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Messages - Juraj

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I take what I wrote below back, I forgot it's Substance that introduced the 1/IOR mapping texture. I don't want to tinker with industry standard.


I still think that remapping of texture values from 0-255 to '1-user value' would have been the most reasonable way to go. The current way is just a big question mark, while remapping would have been self-explained if available right in the material's UI. Nothing works without adding extra nodes anymore the way it is right now.

I see a perfect way implement this :- D

- if the value is above 1, it is directly applied as IOR (e.g. value 1.5 = IOR 1.5)
- if the value is below 1, it is converted into 1/IOR (e.g. value 0.5 = 1/0.5 = 2)

Who on earth would use the second method (below 1) to create 1/IOR? Let's just change that one method and we'll have both approaches at same time. Full backwards compatibility, full IOR mode override and full easy flexibility. Everyone could be happy?

Like this:

If the value is above 1, it is applied directly as IOR override (exactly as right now).
If the value is below 1, it will directly map as fraction of existing material IOR. Example value 0.5 will halve the reflectance of material IOR 1.52 (so something like 1.333 I don't know the math from head).

Did I miss something, looks ok to me but I also have brutal migraine right now..

There are paints that bright, even commonly used for high-end wall-painting. Just one of many brands:

You can even buy some "experimental" paints for art that reach above 95 (they claim 99perc. but I call a bit bullshit...). I bought some for fun.

Documentation gives a generic advice and the guidelines keep changing on yearly basis and evolution of material models. The original PBR guidelines were meant to correct the overly bright and saturated colors used in pre-physical game engines. But it looks like we all might have erred too much into dark.

Lastly, rendering engines often suggest lowered albedo to ease up on GI calculations but I would ignore this advice. Image should be primarily plausible not done in way that makes the renderer feel good :- )

Any of you guys running the Silverstone IceGem 360? AIO for 3990x?

Interesting thing. Looks like almost no reviews although it has been out since January?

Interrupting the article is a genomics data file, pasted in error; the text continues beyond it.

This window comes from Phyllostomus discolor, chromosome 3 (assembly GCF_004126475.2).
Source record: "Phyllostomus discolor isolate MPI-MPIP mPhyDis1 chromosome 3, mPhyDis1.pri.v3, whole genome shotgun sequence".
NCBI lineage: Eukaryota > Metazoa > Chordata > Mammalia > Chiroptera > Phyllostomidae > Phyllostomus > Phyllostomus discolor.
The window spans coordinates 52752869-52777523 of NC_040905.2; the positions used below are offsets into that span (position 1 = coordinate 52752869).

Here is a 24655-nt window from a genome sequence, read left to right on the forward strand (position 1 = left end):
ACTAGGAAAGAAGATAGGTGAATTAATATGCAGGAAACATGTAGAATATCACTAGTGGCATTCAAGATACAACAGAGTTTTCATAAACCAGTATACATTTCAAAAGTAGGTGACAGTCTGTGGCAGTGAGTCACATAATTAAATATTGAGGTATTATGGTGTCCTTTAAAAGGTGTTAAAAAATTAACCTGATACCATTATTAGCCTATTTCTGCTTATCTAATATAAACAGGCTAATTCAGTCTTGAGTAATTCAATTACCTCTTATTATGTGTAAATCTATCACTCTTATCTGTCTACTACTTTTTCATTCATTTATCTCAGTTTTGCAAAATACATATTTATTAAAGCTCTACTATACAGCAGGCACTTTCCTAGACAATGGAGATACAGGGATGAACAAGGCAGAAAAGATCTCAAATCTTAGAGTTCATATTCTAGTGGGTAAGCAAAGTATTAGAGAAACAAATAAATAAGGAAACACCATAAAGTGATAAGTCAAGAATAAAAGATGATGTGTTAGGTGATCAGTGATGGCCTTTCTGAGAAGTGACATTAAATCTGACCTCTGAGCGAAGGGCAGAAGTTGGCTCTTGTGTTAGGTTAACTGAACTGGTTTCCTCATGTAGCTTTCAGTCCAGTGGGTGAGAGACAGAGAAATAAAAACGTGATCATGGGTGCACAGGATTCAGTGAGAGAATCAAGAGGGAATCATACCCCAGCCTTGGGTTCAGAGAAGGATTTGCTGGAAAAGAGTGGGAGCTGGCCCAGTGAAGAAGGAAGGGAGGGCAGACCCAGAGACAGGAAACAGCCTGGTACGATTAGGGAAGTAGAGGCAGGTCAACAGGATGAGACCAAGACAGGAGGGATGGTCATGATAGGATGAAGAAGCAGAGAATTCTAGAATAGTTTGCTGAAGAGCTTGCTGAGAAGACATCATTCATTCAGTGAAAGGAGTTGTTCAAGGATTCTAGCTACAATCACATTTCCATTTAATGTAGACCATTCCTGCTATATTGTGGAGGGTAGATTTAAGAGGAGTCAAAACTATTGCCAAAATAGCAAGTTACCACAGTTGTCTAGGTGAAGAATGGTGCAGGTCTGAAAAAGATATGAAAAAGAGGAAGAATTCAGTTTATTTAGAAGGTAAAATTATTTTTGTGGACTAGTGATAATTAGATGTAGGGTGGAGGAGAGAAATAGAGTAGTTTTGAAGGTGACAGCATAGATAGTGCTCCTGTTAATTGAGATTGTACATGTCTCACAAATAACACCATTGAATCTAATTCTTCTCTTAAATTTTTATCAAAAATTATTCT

Hardware / Re: Ryzen 5950x build
« on: 2021-06-09, 21:15:41 »
Unfortunately, it's a lottery with three random factors you cannot influence:

- CPU memory controller binning.
- Motherboard memory support (this can be such picky thing like the distance of traces between CPU and Phase capacitators)
- Memory dies. This can change month from month depending on what the memory manufacturer sourced from dram manufacturer)

What you can do:

- Run the latest bios.
- Manually tweak memory settings. This is alchemy with lot of parameters. You can start by rising voltage little by little (1.36+), but this will increase heat which affects stability so you better have good case air-flow. It's no coincidence high-end kits often go to absurd levels like 1.5V.

Or you can just live with it. You will find it literally doesn't affect almost anything in actual real-world production. We're not talking high-FPS competitive gaming with CPU latency bound cases. But workstation usage. Zero drawbacks.

Hardware / Re: Laptop Suggestions
« on: 2021-06-09, 21:08:19 »

What I liked about the new Legion was the 5800H Ryzen 8 core cpu, 16:10 aspect ratio screen that is QHD and 144hz capable (great if you want to game a bit and for productivity), screen is also 500 nits, rtx 3000 series gpu and if you can go over the gamery look of the 5 pro of course. But you always have the option of the 7 Pro that looks plainer and office alike. Bear in mind that these laptops are a tad bit heavy though :).

100perc. what VUK wrote on all accounts.

The Lenovo Legions are indeed very good balance of features at great price point. Also, Lenovo is the only laptop maker with 16" 16:10 2560x1600px display right now afaik. Looks like they bought exclusivity for it ;- ). The rest only offer 15"/17" 16:9 displays with 2560px or 3840px.

But they are so damn ugly :- (. Peak gamer design unfortunately. Still, great laptops.

I personally don't mind the weight. My Razer Blade 17 pro is 2.6KG and it's just fine. That is actually perfect weight for thin mobile workstation (Dell XPS 17 has same weight with discreet nVidia GPU). Do you guys remember the 5KG + battleships just two generations ago :- ) ?